For all the lip service and late-night thinking I devote tobemoaningthe fact that what's lost in the portrayal of military life is the nitty-gritty nuance that few ever see, I never really do a good job of articulating that nuance myself because it's so complex, and there's so much ground to cover. In fact, I've been working on writing about something I said, and didn't say, at one of our LIVE events.But this morning via Dawn Patrol, I found an article which does a pretty good job portraying the range of emotions that most military families experience at the outset of a deployment. The pride and the fear, the sadness and the stiff upper lip. The strength.
In a crowded room at Grand Forks Air Force Base, 45 Grand Forks teachers listened attentively today to a briefing on military deployment.
The young man doing the briefing was in uniform: jeans, a pullover shirt and sneakers.
"I want to talk to you about my dad's deployment," said Kevin Nedegaard, 8, earnest and composed as he read from notes assembled with his mom's help.
"This is how I felt when I found out my dad was going to leave: Sad. Bad. Mad. I felt sad like if a pet died. I felt bad for my dad that he was leaving. I felt mad and frustrated."
The teachers all work at Twining or Carl Ben Eielson elementary schools on base, but most live off base. Tuesday's briefings, by Air Force officers and enlisted personnel and one 8-year-old boy whose father is headed to Afghanistan, were designed to help them better understand the impact of parental deployments.
"What will I do while Dad is deployed?" Kevin asked, rhetorically, in his briefing. "I will miss the fun times. I will do the extra work to help out with Dad's chores. I will try to have fun."I will be the only boy in the house. ... Even my cat is a girl.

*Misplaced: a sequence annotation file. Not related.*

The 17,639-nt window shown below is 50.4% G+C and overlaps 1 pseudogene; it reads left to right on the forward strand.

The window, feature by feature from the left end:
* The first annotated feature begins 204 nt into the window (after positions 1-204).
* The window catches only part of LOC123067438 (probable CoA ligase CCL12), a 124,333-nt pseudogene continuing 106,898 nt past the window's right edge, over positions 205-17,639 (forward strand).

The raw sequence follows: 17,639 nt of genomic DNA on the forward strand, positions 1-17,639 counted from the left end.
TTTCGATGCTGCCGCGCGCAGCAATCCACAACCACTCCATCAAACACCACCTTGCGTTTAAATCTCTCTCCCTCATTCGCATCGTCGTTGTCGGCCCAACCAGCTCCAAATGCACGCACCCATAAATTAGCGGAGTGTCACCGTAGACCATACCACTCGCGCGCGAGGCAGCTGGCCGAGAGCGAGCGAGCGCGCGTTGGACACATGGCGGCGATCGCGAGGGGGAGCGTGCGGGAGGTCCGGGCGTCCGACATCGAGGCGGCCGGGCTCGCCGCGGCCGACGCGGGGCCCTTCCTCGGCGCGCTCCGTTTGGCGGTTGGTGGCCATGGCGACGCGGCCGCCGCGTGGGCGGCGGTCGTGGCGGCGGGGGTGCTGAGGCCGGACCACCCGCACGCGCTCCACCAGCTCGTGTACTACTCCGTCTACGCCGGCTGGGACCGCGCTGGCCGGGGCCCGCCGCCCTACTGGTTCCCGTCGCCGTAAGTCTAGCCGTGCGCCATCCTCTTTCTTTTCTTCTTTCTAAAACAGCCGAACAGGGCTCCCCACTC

"He'll be home next January, God willing," said Kathy Nedegaard, who will handle the home front with Kevin and his sisters, Miranda, 17, and Lauren, 16.
"It's frightening," she said. "We know there's danger, and we'll deal with that if it comes. But for now, there's life to be lived. And it's a worthy cause, what he'll be doing, absolutely necessary. Somebody has to do it, so he's doing it."
The girls understand "that this is what Dad does," she said. "I think it's been hardest on Kevin. He and his dad are thick as thieves."
The teachers tried on body armor and other combat gear ("I need this for my teachers when I have bad news," a helmeted Twining Principal Barry Lentz said), and they heard from Tech Sgt. Karlyn Beadles about how she handled her deployment and a separate deployment by her husband."I rearranged the living room furniture" while he was gone, she said, and she fretted: "What if I gained 20 pounds, or I lost 20 pounds? Is he going to see that fender I dented? Is he going to want the checkbook back? The TV remote?"
And how would he, the disciplinarian, be with the kids when he returned home?
"He didn't come in all forceful," she said. "He sat back for a few weeks, which probably helped with the kids."